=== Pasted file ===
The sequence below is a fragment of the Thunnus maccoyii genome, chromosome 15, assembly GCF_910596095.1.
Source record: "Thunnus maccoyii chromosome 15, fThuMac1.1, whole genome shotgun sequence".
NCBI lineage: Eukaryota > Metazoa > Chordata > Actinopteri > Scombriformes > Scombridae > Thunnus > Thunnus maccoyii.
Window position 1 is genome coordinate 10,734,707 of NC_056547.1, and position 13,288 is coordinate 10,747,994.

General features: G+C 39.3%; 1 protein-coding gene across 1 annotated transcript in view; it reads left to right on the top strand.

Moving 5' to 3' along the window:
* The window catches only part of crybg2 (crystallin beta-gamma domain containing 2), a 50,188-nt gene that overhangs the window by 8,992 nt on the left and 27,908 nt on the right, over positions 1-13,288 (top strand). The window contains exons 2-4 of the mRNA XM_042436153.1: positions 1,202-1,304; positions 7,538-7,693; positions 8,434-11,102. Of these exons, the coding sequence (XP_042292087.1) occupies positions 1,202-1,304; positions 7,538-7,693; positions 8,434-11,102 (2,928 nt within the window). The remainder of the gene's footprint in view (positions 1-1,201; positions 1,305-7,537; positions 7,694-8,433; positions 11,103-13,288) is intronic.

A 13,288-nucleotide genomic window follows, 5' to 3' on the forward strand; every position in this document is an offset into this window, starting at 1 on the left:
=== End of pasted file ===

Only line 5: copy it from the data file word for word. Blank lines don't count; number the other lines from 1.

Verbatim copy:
General features: G+C 39.3%; 1 protein-coding gene across 1 annotated transcript in view; it reads left to right on the top strand.